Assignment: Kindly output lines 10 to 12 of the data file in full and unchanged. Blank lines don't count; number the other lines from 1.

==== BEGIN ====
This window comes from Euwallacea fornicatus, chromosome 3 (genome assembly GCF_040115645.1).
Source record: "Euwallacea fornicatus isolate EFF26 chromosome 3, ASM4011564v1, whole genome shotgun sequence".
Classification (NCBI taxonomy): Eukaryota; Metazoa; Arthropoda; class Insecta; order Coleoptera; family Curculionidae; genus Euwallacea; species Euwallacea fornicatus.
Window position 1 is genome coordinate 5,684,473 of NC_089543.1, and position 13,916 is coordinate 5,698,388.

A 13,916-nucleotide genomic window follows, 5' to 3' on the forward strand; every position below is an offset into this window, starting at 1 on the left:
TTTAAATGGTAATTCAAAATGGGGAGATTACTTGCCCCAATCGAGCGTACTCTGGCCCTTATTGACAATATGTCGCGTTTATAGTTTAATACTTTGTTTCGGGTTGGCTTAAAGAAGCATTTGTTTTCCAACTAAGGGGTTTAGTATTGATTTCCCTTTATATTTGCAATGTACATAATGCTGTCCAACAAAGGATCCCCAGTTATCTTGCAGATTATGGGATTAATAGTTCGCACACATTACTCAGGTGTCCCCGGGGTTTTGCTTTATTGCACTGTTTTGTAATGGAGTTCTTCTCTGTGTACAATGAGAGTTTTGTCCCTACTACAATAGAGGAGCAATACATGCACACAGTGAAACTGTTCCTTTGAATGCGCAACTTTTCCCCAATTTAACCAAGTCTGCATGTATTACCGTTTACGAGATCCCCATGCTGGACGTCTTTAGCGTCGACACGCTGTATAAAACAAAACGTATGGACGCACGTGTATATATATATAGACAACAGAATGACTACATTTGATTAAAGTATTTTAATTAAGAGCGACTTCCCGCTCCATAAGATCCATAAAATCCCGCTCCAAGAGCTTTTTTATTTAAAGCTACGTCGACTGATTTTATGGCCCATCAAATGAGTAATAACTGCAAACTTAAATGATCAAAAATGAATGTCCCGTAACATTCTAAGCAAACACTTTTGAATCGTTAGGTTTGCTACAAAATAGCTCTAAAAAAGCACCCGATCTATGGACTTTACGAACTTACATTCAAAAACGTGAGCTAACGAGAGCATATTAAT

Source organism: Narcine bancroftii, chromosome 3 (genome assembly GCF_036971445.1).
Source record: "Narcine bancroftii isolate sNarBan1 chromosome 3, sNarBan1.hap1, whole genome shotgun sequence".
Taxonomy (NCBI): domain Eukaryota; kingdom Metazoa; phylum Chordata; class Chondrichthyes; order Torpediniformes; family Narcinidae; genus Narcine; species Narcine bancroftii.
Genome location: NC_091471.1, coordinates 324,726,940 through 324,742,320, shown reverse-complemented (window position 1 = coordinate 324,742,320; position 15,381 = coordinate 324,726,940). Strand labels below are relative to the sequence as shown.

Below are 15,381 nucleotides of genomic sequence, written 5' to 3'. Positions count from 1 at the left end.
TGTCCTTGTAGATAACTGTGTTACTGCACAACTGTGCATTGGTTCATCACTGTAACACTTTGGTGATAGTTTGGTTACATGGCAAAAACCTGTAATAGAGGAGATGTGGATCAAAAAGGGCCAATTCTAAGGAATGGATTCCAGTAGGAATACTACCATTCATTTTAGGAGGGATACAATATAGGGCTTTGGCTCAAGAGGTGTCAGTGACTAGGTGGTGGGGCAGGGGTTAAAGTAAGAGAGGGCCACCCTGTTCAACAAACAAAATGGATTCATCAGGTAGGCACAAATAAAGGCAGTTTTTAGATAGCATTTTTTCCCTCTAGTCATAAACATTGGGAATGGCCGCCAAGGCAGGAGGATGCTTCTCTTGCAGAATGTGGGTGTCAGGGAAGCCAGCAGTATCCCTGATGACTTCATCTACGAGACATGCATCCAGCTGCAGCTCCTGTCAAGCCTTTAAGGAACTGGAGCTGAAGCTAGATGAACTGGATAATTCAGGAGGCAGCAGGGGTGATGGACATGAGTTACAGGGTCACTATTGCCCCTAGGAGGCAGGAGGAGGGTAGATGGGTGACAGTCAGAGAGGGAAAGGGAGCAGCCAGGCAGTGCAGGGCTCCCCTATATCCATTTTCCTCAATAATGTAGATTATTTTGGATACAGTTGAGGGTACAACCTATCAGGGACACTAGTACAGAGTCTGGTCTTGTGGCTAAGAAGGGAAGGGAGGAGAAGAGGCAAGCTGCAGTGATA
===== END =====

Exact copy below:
Genome location: NC_091471.1, coordinates 324,726,940 through 324,742,320, shown reverse-complemented (window position 1 = coordinate 324,742,320; position 15,381 = coordinate 324,726,940). Strand labels below are relative to the sequence as shown.

Below are 15,381 nucleotides of genomic sequence, written 5' to 3'. Positions count from 1 at the left end.
TGTCCTTGTAGATAACTGTGTTACTGCACAACTGTGCATTGGTTCATCACTGTAACACTTTGGTGATAGTTTGGTTACATGGCAAAAACCTGTAATAGAGGAGATGTGGATCAAAAAGGGCCAATTCTAAGGAATGGATTCCAGTAGGAATACTACCATTCATTTTAGGAGGGATACAATATAGGGCTTTGGCTCAAGAGGTGTCAGTGACTAGGTGGTGGGGCAGGGGTTAAAGTAAGAGAGGGCCACCCTGTTCAACAAACAAAATGGATTCATCAGGTAGGCACAAATAAAGGCAGTTTTTAGATAGCATTTTTTCCCTCTAGTCATAAACATTGGGAATGGCCGCCAAGGCAGGAGGATGCTTCTCTTGCAGAATGTGGGTGTCAGGGAAGCCAGCAGTATCCCTGATGACTTCATCTACGAGACATGCATCCAGCTGCAGCTCCTGTCAAGCCTTTAAGGAACTGGAGCTGAAGCTAGATGAACTGGATAATTCAGGAGGCAGCAGGGGTGATGGACATGAGTTACAGGGTCACTATTGCCCCTAGGAGGCAGGAGGAGGGTAGATGGGTGACAGTCAGAGAGGGAAAGGGAGCAGCCAGGCAGTGCAGGGCTCCCCTATATCCATTTTCCTCAATAATGTAGATTATTTTGGATACAGTTGAGGGTACAACCTATCAGGGACACTAGTACAGAGTCTGGTCTTGTGGCTAAGAAGGGAAGGGAGGAGAAGAGGCAAGCTGCAGTGATA